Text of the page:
Unsorted Wild Birds

Long-tailed Tyrants

Long-tailed Tyrants

Long-tailed Tyrant, Colonia colonus, Cartago Province, Costa Rica

Overview … Alternate (Global) Names … Distribution / Habitat … Subspecies, Ranges and ID

DescriptionCalls / VocalizationsBreeding / Nesting … Diet / Feeding

The Long-tailed Tyrants (Colonia colonus) – also known as White-backed Flycatchers – are distinctive flycatchers found in Latin America, from Honduras in Central America south to Argentina in South America.

Distribution / Habitat

Their range stretches from southeastern Honduras south through Nicaragua, Costa Rica, Panama to Colombia, Venezuela, Guyana, Suriname and French Guiana; and from southeastern Ecuador south through Peru, Bolivia, to southeastern Brazil, Paraguay and northeastern Argentina. These birds appear to be lacking from most of the central Amazon Basin.

They inhabit subtropical or tropical moist lowland and moist montane evergreen forests, as well as heavily degraded former forest. They are most commonly seen at the edges of forests, near or on dead trees or exposed branches from which they catch flying insects.

The Long-tailed Tyrants are mostly resident; except for southern populations that migrate during the austral winters.

Subspecies and Ranges:

  • Long-tailed Tyrant (Colonia colonus colonus – Vieillot, 1818) – Nominate Form
    • Range: Central and eastern Brazil, from Marajó Island and southern Maranhão in northern Brazil south to southern Mato Grosso do Sul and northern Rio Grande do Sul), east Paraguay and northeastern Argentina (Misiones).
  • Long-tailed Tyrant (poecilonota) (Colonia colonus poecilonota – Cabanis, 1848)
    • Range: Southeastern Venezuela south of the Orinoco River and in the Amazonas, and the Guianas.
  • Long-tailed Tyrant (leuconota) (Colonia colonus leuconota) (Lafresnaye, 1842)
    • Range: Southeastern Honduras and eastern Nicaragua south to western Colombia and western Ecuador.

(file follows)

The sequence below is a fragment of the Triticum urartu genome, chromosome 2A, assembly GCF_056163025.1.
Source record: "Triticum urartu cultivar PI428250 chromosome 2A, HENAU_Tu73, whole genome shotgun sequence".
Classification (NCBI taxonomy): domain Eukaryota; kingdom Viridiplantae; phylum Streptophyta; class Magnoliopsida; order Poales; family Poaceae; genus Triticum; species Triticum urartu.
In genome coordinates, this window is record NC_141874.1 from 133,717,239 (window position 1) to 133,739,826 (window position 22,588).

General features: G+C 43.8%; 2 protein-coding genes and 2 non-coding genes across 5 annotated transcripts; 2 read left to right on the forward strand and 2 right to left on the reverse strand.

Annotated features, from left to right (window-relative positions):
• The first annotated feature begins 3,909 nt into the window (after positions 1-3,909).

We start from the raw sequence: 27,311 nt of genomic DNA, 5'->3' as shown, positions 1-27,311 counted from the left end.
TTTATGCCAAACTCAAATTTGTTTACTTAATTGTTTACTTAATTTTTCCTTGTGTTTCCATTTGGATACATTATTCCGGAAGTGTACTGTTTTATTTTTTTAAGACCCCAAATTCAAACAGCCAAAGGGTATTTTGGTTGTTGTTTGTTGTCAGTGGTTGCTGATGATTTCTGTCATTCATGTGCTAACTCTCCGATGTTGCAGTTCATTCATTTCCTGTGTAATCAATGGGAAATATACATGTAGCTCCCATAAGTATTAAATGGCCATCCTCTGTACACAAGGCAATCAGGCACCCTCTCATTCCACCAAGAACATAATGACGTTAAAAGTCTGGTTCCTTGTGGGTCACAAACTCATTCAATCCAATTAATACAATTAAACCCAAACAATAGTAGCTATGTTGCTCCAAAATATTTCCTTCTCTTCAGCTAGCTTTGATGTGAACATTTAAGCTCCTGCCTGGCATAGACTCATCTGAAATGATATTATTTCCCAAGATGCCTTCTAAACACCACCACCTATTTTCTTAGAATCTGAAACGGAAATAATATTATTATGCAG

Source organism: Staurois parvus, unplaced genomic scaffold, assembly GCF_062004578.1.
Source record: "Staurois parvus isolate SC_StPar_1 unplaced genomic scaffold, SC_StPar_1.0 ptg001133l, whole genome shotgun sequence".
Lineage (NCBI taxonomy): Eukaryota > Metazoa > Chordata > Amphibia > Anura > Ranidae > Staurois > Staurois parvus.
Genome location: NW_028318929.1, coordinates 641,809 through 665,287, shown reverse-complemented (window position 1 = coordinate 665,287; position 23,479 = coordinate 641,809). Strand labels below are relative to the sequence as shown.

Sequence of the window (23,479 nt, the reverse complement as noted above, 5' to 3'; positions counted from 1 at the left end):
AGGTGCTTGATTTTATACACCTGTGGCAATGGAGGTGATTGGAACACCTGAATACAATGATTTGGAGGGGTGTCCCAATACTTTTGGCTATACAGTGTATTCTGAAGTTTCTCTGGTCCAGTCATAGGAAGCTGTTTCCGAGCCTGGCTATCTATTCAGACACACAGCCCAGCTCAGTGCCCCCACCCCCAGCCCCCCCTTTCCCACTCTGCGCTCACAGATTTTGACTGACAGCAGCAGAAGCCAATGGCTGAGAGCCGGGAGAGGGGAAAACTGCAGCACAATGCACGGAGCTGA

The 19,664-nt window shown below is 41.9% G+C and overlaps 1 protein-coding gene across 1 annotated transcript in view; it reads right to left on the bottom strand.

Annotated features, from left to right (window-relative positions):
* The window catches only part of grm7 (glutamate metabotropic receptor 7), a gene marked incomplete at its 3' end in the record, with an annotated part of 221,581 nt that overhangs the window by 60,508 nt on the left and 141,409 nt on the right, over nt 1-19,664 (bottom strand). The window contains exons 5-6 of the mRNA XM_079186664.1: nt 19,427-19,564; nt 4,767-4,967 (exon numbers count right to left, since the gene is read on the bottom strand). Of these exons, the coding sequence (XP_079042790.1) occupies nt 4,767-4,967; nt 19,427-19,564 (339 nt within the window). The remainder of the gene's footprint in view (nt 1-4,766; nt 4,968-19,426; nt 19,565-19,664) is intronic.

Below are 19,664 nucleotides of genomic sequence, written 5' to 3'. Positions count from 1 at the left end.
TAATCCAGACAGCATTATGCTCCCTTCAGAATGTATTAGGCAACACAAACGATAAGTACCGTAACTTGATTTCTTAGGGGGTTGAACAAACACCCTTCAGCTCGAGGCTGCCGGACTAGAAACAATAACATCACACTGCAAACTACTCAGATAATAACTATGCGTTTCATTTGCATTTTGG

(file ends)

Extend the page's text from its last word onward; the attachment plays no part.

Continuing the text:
• Long-tailed Tyrant (fuscicapillus) (Colonia colonus fuscicapillus – P. L. Sclater, 1862)
    • Range: East Andes of Colombia, northern Ecuador and extreme northeastern Peru, where they occur in the mouth of the Curaray River.
  • Long-tailed Tyrant (niveiceps) (Colonia colonus niveiceps – J. T. Zimmer, 1930)
    • Range: Southeastern Ecuador, Peru (San Martín south to northern Puno), and northern Bolivia (south to Cochabamba).



Long-tailed Tyrants measure 9.1 – 11 inches (23 – 28 cm) in length, with a pair of elongated central tail feathers that extend up to 5 inches or 12 cm beyond the rest of the tail.

Plumage Details / Adults

The plumage is dull black, except for the conspicuous white crown, forehead and the white patch on the rump.

Diet / Feeding

They mostly feed on flying insects, such as stingless bees. Insects are caught during quick flights, and the Long-tailed Tyrants will often return to the same perch.

Breeding / Nesting

They build their nests in tree cavities 26 – 98 feet (8 – 30 meters) above ground. The average clutch consists of 2 – 3 eggs. The female will roost in the nest box for weeks before egg laying. The pair will aggressively defend their nests against intruders.

Calls / Vocalizations / Sounds

Alternate (Global) Names

Chinese: ???? … Czech: Tyranovec dlouhoocasý … Danish: Spatelhaletyran
Dutch: Langstaarttiran … Finnish: Nauhapyrstötyranni … French: Moucherolle à longs brins, Moucherolle à raquettes … German: Langschwanztyrann, Langschwanz-Tyrann, Weißkappen-Schleppentyrann … Estonian: händtikat … Guarani: Jetapa hû, Jivere hû, Jivere hü … Italian: Tiranno codalunga … Japanese: shiragafutaotairanchou … Norwegian: Pendeltyrann … Polish: bialoglowik, bia?og?owik … Portuguese: freirinha-da-serra, maria-viuvinha, viúva, Viuvinha, viuvinha-tesoura … Russian: ????????????? ?????? … Slovak: pamuchár steblochvostý …. Spanish: Atrapamoscas Rabijunco, Mosquero Colilargo, Mosquero coludo, Mosquitero Colilargo, Tirano colilargo, Yetapá Negro … Swedish: Långstjärtstyrann

Species Research by Sibylle Johnson


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Gordon Ramel

Gordon is an ecologist with two degrees from Exeter University. He's also a teacher, a poet and the owner of 1,152 books. Oh - and he wrote this website.

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